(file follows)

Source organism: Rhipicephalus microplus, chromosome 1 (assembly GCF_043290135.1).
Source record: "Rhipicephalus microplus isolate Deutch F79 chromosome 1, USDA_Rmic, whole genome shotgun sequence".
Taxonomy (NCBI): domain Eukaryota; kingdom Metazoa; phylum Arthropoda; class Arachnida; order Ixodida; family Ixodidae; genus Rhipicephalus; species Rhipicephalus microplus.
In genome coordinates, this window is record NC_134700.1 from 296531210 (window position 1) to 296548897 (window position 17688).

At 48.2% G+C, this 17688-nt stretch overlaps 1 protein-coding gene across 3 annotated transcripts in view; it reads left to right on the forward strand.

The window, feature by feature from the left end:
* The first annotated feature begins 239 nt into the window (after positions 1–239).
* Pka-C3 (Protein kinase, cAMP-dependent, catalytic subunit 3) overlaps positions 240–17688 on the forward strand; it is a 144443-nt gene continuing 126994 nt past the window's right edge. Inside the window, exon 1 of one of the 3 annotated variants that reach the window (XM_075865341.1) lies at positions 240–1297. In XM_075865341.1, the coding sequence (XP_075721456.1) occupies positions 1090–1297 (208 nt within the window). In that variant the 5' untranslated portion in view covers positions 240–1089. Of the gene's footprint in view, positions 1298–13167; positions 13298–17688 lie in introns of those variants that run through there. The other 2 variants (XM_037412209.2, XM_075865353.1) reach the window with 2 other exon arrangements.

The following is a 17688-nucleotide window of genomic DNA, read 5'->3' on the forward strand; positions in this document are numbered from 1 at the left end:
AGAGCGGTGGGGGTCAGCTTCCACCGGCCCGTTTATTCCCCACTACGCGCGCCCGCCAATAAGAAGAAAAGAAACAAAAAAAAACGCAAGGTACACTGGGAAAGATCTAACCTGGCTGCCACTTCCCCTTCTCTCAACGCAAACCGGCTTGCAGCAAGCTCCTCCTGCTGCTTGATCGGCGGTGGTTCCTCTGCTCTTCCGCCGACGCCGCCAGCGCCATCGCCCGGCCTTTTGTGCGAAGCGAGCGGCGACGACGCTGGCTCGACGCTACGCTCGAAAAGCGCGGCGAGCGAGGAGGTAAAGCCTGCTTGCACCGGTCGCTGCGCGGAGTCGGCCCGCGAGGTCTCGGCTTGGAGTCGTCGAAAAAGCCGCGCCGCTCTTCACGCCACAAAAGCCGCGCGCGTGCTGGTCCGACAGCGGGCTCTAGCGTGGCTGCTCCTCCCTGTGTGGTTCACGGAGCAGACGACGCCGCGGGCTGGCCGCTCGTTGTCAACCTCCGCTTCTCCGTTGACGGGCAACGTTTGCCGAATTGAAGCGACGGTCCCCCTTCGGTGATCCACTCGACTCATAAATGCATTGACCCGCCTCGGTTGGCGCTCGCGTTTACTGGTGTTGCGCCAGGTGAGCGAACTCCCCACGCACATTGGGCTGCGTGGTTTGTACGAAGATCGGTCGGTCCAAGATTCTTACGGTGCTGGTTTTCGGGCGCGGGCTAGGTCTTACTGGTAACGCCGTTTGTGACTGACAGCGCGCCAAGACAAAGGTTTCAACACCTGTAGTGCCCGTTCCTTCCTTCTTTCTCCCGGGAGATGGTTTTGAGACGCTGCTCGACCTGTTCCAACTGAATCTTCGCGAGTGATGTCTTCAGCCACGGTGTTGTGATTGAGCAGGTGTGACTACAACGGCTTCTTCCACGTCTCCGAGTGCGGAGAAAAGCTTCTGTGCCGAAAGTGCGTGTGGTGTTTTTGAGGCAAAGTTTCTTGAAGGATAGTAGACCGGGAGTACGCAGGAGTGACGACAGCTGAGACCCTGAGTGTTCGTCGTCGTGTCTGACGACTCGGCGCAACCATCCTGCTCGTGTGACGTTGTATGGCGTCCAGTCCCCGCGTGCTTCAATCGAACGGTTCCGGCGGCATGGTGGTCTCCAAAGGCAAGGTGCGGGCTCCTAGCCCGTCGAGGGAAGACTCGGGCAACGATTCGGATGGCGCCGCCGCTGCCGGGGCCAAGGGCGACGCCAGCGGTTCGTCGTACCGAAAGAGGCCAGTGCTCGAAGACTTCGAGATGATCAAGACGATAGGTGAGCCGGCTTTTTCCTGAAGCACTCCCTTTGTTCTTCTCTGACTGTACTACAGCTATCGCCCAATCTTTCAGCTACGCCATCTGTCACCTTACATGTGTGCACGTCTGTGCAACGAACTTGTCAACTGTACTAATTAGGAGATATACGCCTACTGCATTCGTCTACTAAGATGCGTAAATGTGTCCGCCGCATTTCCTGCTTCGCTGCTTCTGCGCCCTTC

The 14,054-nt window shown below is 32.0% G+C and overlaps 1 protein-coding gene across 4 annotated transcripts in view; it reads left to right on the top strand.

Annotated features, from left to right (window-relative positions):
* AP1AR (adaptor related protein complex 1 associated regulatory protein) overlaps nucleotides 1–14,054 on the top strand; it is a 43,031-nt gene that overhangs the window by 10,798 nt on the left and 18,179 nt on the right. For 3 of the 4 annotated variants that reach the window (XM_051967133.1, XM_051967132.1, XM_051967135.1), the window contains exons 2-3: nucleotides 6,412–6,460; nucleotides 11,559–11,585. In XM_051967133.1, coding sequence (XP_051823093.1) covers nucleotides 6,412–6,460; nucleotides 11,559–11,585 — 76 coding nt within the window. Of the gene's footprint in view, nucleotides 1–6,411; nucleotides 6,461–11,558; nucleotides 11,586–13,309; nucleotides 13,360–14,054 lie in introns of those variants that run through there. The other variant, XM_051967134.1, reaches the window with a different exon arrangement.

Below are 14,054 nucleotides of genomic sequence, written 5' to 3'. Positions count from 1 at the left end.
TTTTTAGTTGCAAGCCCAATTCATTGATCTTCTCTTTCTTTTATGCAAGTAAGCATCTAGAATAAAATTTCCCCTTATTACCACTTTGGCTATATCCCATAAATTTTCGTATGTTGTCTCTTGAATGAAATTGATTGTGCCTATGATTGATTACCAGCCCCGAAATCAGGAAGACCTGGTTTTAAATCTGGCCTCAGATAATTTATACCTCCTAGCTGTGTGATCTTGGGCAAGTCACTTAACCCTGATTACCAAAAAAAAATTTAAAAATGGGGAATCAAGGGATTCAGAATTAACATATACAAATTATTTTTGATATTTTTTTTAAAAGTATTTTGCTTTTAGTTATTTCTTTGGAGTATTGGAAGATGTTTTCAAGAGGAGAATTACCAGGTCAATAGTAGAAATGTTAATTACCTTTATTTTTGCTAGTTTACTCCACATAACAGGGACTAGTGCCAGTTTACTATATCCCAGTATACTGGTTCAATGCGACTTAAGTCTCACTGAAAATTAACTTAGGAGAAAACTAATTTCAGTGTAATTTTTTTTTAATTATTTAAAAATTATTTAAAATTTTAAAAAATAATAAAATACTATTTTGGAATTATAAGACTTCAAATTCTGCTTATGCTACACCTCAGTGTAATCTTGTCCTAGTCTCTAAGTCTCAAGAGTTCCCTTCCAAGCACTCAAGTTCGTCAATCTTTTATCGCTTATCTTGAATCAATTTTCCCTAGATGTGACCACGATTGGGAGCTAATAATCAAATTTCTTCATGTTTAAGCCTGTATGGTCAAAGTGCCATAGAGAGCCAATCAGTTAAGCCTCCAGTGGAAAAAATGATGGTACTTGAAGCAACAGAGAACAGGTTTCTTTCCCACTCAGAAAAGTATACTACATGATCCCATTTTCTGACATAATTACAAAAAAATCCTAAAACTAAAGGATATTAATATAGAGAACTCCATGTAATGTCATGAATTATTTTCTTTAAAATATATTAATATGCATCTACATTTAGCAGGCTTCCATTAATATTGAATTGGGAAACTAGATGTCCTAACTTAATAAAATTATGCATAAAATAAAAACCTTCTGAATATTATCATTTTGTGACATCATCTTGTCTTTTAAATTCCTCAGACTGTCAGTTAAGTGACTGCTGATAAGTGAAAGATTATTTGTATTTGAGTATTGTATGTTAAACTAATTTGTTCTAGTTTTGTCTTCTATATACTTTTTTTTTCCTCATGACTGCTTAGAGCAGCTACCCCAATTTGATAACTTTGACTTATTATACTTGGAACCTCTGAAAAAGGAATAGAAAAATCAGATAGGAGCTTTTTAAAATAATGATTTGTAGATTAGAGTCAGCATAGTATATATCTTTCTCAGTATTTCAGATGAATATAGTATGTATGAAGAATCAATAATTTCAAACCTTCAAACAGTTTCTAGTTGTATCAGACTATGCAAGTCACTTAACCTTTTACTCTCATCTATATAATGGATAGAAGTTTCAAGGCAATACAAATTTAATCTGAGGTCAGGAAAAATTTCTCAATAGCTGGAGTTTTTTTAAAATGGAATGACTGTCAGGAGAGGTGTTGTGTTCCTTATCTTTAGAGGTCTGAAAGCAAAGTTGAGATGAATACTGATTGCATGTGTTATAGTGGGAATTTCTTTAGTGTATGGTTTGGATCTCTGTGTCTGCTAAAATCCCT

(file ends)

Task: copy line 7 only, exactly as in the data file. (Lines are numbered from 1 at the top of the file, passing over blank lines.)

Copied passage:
* The first annotated feature begins 239 nt into the window (after positions 1–239).